This year I’ll be spending Earth Day in Tunisia. Not planting trees nor marching for science but instead wallowing my way through delicious Tunisian olive oils. I go as a journalist to discover the nuanced flavors each producer’s earth, sun and care impart. I will visit centuries-old olive groves and commune with those who have husbanded these ancient arbors for generations out of mind.
Where the heck is Tunisia anyway?
Tunisia is a little country nestled between Algeria and Libya on the northernmost tip of the African continent. It’s not your typical African excursion; you can almost imagine it was once connected to Italy. In fact, the island of Sicily is a mere slow ferry boat ride from Tunis to Palermo. But that is another adventure for another time.
This place at the tip of Africa was strategic for the ancient trade routes of the Mediterranean. The spice trade, grain, beer, pulses, barley and ultimately the wine trade came through these ports of entry.
Many philosophical and democratic origins sprouted here amongst the conquerors and wayfarers of the Aegean. Their sturdy sailboats turned into the wind for the profits of Eastern trade while societies blossomed and kings and Caesars were born.
The one god emerged. Jesus, Jehovah, and Mohammed—all grandsons of Abrahim—Old Testament and New—these disciples of the original agricultural revolution traveled by this place on the tip of a continent. They mixed their religious identities and culinary flavors.
Food and trade unite the mixed culture of Tunisia.
The cuisine of Tunisia comes from a blend of Mediterranean seafarers and desert nomads. The dishes are culinary memories of ancient Carthage, Rome, the Arab conquest, and the Ottoman Empire. There are also strong French and Italian inspirations.
Many civilizations fought and conquered this land. The roving Romans and Vandals, the Byzantines, Arabs, Spanish and Turks, the saucy Sicilians, the finicky French, and the native Punics-Berbers, they conquered and ate, blending spices and savors.
Some there still say that a husband can judge his wife’s affections by the number of hot peppers she uses when preparing food. If the food becomes bland, then a man may believe that his wife no longer loves him…
So, the food in Tunisia is quite spicy as everything is mixed with the pepper paste harissa. This chili-based condiment is filled with cumin seeds, garlic, caraway seeds, coriander seeds, and smoked paprika and it’s HOT!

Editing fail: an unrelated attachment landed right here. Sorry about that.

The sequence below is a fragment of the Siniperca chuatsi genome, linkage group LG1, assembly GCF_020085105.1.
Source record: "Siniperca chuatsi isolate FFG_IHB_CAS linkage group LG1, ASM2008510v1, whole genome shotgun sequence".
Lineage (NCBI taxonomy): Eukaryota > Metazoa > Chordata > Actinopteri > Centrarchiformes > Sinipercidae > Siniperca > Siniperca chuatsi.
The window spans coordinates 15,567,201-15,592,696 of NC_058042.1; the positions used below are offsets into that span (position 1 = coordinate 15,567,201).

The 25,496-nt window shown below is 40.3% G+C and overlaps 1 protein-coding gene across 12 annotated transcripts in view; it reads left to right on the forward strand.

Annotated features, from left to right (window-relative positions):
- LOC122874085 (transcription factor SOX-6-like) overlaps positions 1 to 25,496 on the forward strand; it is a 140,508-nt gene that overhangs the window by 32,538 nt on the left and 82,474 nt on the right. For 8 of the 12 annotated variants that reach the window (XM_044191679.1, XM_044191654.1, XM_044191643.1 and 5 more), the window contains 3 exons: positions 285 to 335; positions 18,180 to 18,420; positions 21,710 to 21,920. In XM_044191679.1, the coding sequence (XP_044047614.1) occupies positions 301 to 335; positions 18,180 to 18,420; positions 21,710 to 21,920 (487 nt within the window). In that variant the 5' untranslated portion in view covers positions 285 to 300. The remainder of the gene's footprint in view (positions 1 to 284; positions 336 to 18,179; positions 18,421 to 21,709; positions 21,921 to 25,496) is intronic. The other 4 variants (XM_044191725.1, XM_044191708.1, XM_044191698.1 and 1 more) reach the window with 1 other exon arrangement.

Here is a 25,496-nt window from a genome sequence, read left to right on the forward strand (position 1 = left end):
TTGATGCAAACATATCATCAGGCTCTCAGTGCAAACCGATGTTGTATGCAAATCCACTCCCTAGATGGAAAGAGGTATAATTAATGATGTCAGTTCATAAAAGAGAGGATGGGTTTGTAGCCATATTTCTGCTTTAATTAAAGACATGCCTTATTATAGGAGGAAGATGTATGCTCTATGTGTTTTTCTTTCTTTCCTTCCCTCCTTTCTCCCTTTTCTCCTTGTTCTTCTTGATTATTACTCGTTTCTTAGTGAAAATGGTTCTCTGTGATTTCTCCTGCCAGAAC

Why is Olive Oil so important?
Like all countries in the Mediterranean, Tunisia offers a “sun cuisine,” based mainly on olive oil. It is said that while the Phoenicians were dabbling in the first written word they were also planting some of the first olive trees in Tunisia thousands of years ago.
Tunisia is the fourth largest producer of olive oil in the world, and it nurtures almost 500 different varieties of olives. The land hosts 1,800,000 hectares cultivated with about 80-million olive trees. Some are centuries old, producing mild flavors and delicious nuances.
How does organic production play into Tunisian olive oil?
Almost 95% of olive oil producers tend their trees in the traditional ways since time out of mind. Much as the ancient Phoenicians did, they fertilize with cover crops and do not use herbicides or pesticides. Practically speaking almost the entire Tunisian farmscape is managed organically but all are not certified. The barrier is cost and effort to complete the organic certification.
I suspect that’s the reason I have been invited here, to highlight the great opportunity organic olive oil affords this little country at the top of a continent basking in the sun.
Why me and why Earth Day?
This Earth Day I will celebrate by diving deep into new cultures. I’ll uncover more about the history of Tunisian olive oil. I will drink and dip and swallow its essence, tangs and flavors. I’m promised conferences, ceremonies and visits to archaeological sites as well as olive tree fields and olive oil pressings.
I hope you’ll join me by reading my forthcoming blog on the trip. It should be delicious!
© 2018, Melody Meyer. All rights reserved.